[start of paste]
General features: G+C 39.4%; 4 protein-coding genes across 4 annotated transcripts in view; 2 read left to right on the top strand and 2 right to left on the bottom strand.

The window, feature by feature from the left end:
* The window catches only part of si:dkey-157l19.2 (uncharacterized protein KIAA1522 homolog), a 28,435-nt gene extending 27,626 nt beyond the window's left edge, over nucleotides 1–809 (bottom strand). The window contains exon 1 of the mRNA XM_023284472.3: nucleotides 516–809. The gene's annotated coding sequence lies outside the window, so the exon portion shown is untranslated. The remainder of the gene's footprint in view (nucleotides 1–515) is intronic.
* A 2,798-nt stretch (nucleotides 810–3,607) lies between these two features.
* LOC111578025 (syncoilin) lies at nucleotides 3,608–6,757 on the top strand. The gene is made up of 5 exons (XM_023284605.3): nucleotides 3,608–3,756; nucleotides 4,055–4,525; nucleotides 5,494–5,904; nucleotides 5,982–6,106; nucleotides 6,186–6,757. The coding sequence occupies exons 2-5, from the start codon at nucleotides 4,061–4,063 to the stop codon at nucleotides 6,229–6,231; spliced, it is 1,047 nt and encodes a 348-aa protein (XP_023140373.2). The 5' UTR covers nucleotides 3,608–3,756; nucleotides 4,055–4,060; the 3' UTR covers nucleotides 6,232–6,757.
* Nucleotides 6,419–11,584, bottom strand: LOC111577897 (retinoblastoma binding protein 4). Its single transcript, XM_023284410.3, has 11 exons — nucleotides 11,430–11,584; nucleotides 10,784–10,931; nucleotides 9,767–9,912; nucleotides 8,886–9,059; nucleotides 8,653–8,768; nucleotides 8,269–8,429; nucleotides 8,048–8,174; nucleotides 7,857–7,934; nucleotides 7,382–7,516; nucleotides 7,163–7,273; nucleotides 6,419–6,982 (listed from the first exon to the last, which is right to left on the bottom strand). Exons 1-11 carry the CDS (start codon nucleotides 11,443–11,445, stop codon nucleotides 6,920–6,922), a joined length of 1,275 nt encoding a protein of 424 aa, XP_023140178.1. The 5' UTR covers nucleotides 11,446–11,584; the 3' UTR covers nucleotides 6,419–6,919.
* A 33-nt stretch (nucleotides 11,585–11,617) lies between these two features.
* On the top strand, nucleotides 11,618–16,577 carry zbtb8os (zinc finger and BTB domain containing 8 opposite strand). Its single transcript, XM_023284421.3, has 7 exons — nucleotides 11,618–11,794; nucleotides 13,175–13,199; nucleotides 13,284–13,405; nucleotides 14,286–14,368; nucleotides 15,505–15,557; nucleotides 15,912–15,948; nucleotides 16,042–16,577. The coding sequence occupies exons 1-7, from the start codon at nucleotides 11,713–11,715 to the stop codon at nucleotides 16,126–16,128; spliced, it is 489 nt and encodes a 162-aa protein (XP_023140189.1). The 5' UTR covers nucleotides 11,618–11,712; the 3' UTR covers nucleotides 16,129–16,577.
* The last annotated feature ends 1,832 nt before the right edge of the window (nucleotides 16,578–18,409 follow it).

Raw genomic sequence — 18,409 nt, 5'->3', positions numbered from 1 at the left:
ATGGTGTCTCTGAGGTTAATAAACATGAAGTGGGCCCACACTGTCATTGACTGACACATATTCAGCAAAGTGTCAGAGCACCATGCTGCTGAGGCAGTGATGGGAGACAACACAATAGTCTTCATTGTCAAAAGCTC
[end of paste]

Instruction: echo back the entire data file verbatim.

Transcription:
General features: G+C 39.4%; 4 protein-coding genes across 4 annotated transcripts in view; 2 read left to right on the top strand and 2 right to left on the bottom strand.

The window, feature by feature from the left end:
* The window catches only part of si:dkey-157l19.2 (uncharacterized protein KIAA1522 homolog), a 28,435-nt gene extending 27,626 nt beyond the window's left edge, over nucleotides 1–809 (bottom strand). The window contains exon 1 of the mRNA XM_023284472.3: nucleotides 516–809. The gene's annotated coding sequence lies outside the window, so the exon portion shown is untranslated. The remainder of the gene's footprint in view (nucleotides 1–515) is intronic.
* A 2,798-nt stretch (nucleotides 810–3,607) lies between these two features.
* LOC111578025 (syncoilin) lies at nucleotides 3,608–6,757 on the top strand. The gene is made up of 5 exons (XM_023284605.3): nucleotides 3,608–3,756; nucleotides 4,055–4,525; nucleotides 5,494–5,904; nucleotides 5,982–6,106; nucleotides 6,186–6,757. The coding sequence occupies exons 2-5, from the start codon at nucleotides 4,061–4,063 to the stop codon at nucleotides 6,229–6,231; spliced, it is 1,047 nt and encodes a 348-aa protein (XP_023140373.2). The 5' UTR covers nucleotides 3,608–3,756; nucleotides 4,055–4,060; the 3' UTR covers nucleotides 6,232–6,757.
* Nucleotides 6,419–11,584, bottom strand: LOC111577897 (retinoblastoma binding protein 4). Its single transcript, XM_023284410.3, has 11 exons — nucleotides 11,430–11,584; nucleotides 10,784–10,931; nucleotides 9,767–9,912; nucleotides 8,886–9,059; nucleotides 8,653–8,768; nucleotides 8,269–8,429; nucleotides 8,048–8,174; nucleotides 7,857–7,934; nucleotides 7,382–7,516; nucleotides 7,163–7,273; nucleotides 6,419–6,982 (listed from the first exon to the last, which is right to left on the bottom strand). Exons 1-11 carry the CDS (start codon nucleotides 11,443–11,445, stop codon nucleotides 6,920–6,922), a joined length of 1,275 nt encoding a protein of 424 aa, XP_023140178.1. The 5' UTR covers nucleotides 11,446–11,584; the 3' UTR covers nucleotides 6,419–6,919.
* A 33-nt stretch (nucleotides 11,585–11,617) lies between these two features.
* On the top strand, nucleotides 11,618–16,577 carry zbtb8os (zinc finger and BTB domain containing 8 opposite strand). Its single transcript, XM_023284421.3, has 7 exons — nucleotides 11,618–11,794; nucleotides 13,175–13,199; nucleotides 13,284–13,405; nucleotides 14,286–14,368; nucleotides 15,505–15,557; nucleotides 15,912–15,948; nucleotides 16,042–16,577. The coding sequence occupies exons 1-7, from the start codon at nucleotides 11,713–11,715 to the stop codon at nucleotides 16,126–16,128; spliced, it is 489 nt and encodes a 162-aa protein (XP_023140189.1). The 5' UTR covers nucleotides 11,618–11,712; the 3' UTR covers nucleotides 16,129–16,577.
* The last annotated feature ends 1,832 nt before the right edge of the window (nucleotides 16,578–18,409 follow it).

Raw genomic sequence — 18,409 nt, 5'->3', positions numbered from 1 at the left:
ATGGTGTCTCTGAGGTTAATAAACATGAAGTGGGCCCACACTGTCATTGACTGACACATATTCAGCAAAGTGTCAGAGCACCATGCTGCTGAGGCAGTGATGGGAGACAACACAATAGTCTTCATTGTCAAAAGCTC